A House panel approved a bill that would lift the ban on liquor sales on Election Day and end the governor's ability to close stores on holidays.
South Carolina is the last state in the country that bans liquor sales on Election Day.
The Election Day ban costs S.C. merchants an estimated $1.1 million in sales and the state about $105,000 in taxes, said the Distilled Spirits Council of the United States, which along with the Total Wine chain and spirits giant Diageo backed the bill.
S.C. restaurants and bars can serve alcohol on Election Day but not retail stores. Election Day liquor sale bans date back to Colonial times, when taverns were polling places and voters were bribed with drinks, historians said.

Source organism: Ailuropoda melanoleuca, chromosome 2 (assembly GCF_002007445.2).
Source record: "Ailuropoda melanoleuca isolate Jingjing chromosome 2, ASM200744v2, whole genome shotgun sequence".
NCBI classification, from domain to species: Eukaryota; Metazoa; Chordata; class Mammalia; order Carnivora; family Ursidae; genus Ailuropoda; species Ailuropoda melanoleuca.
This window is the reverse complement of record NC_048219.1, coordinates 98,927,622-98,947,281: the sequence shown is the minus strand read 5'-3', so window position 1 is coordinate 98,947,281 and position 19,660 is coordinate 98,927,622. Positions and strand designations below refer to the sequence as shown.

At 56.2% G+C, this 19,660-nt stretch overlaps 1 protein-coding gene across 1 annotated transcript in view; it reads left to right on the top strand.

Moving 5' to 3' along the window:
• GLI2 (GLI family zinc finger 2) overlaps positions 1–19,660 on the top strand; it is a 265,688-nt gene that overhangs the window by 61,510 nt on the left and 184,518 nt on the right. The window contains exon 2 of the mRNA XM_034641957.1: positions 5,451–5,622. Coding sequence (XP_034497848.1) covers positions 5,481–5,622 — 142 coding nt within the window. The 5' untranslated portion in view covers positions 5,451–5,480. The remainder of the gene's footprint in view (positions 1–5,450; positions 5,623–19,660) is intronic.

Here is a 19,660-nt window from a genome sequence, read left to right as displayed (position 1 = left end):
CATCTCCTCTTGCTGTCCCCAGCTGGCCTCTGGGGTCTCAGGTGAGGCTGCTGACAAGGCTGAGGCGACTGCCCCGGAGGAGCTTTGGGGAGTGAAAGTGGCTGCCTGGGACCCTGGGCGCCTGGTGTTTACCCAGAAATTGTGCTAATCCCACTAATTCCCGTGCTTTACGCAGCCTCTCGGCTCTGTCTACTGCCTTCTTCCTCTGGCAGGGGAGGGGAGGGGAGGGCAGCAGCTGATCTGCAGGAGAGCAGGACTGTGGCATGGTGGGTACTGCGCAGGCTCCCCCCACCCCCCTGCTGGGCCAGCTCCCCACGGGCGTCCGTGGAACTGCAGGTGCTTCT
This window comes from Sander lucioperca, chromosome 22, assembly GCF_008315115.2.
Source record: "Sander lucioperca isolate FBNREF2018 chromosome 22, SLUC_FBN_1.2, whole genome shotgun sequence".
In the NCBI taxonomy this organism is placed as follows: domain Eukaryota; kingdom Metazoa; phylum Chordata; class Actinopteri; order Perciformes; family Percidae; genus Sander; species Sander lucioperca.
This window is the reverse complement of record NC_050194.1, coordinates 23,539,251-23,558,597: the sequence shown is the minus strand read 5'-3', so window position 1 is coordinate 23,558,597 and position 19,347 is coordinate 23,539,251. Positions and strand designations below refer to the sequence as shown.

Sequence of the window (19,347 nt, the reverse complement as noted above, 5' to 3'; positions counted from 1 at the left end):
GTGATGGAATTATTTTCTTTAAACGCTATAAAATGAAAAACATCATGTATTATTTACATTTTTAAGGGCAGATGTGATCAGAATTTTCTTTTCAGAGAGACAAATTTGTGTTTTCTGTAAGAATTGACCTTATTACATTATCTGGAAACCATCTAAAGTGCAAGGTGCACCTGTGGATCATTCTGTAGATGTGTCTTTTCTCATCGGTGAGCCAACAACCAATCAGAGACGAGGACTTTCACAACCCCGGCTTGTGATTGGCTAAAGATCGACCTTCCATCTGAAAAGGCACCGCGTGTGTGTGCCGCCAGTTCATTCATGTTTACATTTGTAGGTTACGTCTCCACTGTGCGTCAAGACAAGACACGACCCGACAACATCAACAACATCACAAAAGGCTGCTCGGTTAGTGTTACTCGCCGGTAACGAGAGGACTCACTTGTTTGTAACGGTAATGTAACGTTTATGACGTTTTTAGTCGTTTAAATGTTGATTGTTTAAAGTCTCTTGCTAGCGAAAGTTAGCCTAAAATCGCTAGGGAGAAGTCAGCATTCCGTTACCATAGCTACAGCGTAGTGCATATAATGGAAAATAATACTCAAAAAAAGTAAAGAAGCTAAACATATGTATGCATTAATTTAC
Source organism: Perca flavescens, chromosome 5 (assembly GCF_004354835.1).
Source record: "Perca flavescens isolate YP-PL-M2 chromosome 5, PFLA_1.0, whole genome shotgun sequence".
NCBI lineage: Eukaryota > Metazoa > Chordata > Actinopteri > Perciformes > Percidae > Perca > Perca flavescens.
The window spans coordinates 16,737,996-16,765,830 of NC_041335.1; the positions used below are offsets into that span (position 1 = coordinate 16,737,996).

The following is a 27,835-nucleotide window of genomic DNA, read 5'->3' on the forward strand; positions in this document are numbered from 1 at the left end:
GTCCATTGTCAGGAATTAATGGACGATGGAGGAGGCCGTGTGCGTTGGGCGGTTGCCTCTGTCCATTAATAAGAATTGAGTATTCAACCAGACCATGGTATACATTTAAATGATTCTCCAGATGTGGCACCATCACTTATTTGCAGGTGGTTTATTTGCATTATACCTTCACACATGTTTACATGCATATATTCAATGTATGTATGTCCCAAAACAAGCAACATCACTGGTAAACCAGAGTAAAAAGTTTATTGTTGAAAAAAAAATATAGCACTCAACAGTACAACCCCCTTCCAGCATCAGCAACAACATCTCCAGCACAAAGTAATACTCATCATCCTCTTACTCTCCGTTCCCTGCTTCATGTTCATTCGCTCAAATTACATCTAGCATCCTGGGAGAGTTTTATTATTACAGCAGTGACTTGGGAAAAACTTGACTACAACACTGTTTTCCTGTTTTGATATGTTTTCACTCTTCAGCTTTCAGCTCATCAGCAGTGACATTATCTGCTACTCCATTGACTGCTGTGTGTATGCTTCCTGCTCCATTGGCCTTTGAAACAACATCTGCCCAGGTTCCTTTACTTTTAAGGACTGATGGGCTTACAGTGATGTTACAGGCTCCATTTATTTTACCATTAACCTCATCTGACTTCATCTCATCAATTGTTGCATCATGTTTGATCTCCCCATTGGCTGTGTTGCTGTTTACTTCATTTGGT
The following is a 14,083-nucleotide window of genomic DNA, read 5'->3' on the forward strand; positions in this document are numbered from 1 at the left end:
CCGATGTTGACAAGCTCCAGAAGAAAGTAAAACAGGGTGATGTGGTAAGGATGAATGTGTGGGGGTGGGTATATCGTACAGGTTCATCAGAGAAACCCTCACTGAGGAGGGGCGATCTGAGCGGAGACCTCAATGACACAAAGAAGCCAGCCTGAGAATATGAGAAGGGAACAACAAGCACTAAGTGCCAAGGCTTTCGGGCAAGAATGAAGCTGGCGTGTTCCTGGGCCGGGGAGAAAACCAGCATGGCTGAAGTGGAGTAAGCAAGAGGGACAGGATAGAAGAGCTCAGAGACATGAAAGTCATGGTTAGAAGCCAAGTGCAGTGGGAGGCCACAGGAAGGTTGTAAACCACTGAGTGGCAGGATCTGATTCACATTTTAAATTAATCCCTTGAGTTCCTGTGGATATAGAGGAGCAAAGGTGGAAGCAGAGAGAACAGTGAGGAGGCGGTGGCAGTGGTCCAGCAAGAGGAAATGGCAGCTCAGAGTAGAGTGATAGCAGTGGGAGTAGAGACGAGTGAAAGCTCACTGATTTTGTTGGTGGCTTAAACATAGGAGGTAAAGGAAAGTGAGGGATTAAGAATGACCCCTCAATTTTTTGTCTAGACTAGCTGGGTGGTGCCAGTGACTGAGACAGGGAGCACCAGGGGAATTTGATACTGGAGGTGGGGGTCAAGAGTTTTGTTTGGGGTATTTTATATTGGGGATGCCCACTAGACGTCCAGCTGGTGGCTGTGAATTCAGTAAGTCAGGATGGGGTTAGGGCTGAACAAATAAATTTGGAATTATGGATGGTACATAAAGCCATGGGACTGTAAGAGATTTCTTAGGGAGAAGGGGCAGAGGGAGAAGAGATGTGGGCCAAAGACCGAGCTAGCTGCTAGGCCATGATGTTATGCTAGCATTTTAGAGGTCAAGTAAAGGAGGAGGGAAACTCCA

A bill lifting the Election Day ban passed the S.C. House in the previous legislative session but did not get far in the state Senate. That proposal would have halted liquor sales only on Thanksgiving and Christmas.
Governors can order stores closed on holidays, such as Thanksgiving and Christmas as they have in the past, even though state law does not require it. The new bill also would end that.
Gov. Nikki Haley has not issued an executive order to close liquor stores since starting her term in 2011.